A Muslim religious leader, who had previously criticised Boko Haram, and a Christian preacher have been killed in northern Nigeria in separate attacks blamed on the armed group.
Shaikh Adam Albani's car came under fire at 10:30pm on Saturday in Zaria, as he drove home from teaching a theology class, the AFP news agency reported on Sunday.
Local resident Mohammed Usman said Albani's wife and son were hit, while the gunmen appeared to have dragged him from the car and shot him at close range.
"We kept hearing gunshots very close to our homes and later we heard the sound of a car retreating and when we later came to the scene we found Sheikh Albani lying outside the car with lots of bullet holes on him," Usman said.
"He was still alive but his wife and a child she was holding in the front seat were already dead while the rest of the children sitting in the back seat were unharmed."
Albani had been critical of Boko Haram and supported a Nigerian military campaign against the group.
Rushed to hospital
Albani's brother Kaburu Adam said the religious leader died shortly after being admitted to a hospital.
In a separate incident, gunmen killed a pastor in an attack on a church in Sabon Garin Yambdula, in the Madagali area of Adamawa state late on Friday.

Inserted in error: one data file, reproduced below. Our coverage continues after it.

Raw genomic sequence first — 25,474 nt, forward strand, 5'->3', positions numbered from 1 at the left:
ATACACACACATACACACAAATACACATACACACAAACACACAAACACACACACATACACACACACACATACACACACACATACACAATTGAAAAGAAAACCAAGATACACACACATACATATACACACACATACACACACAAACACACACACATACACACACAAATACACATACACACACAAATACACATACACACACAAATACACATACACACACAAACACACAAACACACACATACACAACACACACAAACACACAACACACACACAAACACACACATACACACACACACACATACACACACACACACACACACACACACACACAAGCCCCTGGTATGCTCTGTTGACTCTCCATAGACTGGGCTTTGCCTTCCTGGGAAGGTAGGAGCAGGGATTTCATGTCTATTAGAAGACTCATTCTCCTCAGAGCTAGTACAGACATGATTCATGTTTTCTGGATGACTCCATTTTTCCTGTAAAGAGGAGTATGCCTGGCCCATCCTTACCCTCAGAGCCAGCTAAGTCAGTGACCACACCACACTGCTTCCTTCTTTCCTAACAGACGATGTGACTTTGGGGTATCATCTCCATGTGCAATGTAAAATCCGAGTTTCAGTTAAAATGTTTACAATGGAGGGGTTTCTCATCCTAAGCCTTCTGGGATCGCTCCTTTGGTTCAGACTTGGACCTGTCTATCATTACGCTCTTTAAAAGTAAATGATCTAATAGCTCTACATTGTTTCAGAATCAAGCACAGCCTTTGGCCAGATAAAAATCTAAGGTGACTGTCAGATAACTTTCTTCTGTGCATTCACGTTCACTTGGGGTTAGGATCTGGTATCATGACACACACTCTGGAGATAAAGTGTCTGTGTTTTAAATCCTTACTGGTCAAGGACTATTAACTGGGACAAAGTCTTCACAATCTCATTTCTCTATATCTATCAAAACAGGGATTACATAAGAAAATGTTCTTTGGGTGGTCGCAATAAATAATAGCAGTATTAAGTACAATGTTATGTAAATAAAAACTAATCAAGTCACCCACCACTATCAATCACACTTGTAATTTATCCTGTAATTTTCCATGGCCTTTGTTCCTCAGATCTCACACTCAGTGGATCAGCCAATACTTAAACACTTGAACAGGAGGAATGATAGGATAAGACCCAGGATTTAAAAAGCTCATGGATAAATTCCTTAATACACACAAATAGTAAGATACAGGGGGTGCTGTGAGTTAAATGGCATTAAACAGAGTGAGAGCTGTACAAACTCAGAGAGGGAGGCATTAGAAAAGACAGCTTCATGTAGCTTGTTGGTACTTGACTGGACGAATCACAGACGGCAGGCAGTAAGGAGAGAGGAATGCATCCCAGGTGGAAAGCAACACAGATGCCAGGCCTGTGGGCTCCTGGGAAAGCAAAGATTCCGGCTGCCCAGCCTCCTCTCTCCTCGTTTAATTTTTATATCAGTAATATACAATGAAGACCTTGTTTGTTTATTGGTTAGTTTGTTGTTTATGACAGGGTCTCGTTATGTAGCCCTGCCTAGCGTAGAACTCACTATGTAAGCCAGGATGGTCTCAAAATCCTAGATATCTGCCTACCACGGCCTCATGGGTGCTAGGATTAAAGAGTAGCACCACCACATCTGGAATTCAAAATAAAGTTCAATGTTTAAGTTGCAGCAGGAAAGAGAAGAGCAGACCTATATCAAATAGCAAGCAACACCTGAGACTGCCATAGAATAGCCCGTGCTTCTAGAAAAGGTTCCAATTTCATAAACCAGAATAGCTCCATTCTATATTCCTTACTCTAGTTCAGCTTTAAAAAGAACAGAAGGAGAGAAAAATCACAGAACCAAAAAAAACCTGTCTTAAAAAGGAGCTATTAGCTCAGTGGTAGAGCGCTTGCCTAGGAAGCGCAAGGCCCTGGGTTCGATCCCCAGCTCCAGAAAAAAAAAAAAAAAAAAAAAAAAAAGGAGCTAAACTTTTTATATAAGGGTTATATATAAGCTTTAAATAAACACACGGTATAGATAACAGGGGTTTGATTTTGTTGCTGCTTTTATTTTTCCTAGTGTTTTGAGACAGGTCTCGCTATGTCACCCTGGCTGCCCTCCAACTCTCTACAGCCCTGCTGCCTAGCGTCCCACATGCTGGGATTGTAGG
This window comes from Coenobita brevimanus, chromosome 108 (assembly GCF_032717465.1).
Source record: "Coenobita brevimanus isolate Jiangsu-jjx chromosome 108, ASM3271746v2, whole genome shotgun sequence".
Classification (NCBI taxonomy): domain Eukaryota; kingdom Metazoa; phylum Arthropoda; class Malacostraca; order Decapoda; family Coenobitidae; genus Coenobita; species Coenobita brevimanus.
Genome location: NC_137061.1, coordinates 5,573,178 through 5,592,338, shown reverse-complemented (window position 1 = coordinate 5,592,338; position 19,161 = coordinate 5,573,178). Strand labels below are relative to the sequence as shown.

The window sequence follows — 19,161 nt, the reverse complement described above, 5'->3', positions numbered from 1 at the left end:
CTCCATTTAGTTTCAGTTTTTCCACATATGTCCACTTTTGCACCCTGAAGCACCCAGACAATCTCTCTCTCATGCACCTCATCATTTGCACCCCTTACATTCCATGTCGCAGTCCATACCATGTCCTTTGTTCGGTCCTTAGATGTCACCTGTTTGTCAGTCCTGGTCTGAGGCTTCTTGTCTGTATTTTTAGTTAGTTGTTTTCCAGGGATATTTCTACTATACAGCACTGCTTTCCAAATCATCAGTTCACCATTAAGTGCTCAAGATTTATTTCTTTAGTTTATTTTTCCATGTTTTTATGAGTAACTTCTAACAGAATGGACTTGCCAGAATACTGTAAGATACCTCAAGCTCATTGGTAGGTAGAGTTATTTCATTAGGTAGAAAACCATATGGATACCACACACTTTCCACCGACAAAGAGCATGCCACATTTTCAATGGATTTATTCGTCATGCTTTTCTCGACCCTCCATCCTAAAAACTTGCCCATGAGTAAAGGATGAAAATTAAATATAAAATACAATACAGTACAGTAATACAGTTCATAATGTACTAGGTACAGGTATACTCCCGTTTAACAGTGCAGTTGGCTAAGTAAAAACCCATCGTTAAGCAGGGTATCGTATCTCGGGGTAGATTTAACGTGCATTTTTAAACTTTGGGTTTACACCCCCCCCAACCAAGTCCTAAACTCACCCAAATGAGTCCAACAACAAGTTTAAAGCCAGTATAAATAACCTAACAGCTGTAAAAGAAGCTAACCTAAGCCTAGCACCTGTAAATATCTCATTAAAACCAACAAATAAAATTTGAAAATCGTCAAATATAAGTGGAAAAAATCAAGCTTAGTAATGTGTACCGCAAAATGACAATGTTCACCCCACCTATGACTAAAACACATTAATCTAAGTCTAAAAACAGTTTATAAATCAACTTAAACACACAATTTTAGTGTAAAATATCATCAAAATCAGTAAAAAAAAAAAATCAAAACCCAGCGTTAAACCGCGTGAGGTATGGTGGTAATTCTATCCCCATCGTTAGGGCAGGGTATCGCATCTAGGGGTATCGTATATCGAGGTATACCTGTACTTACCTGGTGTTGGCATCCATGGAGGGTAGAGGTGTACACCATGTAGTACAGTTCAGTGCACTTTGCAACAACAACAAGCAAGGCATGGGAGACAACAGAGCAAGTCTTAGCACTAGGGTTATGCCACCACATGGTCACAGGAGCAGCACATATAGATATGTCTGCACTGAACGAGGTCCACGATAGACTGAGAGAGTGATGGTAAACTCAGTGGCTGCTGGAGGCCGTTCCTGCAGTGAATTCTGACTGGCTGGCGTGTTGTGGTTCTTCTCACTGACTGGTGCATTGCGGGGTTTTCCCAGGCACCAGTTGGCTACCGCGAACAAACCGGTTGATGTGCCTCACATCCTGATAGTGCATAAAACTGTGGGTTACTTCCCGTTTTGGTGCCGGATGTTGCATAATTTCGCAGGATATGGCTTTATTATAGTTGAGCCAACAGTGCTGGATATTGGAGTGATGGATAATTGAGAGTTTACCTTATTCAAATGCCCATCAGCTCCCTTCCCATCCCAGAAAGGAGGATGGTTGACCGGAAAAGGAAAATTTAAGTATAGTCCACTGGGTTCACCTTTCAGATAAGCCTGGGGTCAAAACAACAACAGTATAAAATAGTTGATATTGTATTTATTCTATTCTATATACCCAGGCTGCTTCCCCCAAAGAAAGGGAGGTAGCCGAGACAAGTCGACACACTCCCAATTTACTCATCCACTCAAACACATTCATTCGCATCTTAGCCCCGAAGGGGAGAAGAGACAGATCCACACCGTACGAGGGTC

Ten people tried to repel the attack with hunting rifles, said Madagali local government chairman Maina Ularamu, according to AFP.
"All we know is that the gunmen were not soldiers, although they were dressed in military uniform, because some of them wore bathroom slippers instead of boots," he said. Others had their faces covered, he added.
The attackers stole four cows and also killed two goats, said Ularamu, who declined to say whether Boko Haram fighters were responsible.
The attack came after 26 people, most of them worshippers, were killed in a Roman Catholic Church in Waga Chakawa, also in Madagali, last Sunday, and a roadside bomb that killed seven people.
The Nigerian government has been battling Boko Haram, designated as a terrorist organisation by the United States, since 2009 and last May declared a state of emergency in three northeastern states of Adamawa, Borno and Yobe to rein in the fighters.
But attacks often targeting Christians and educational institutions have continued amid accusations against security forces of human rights abuses perpetrated against civilians.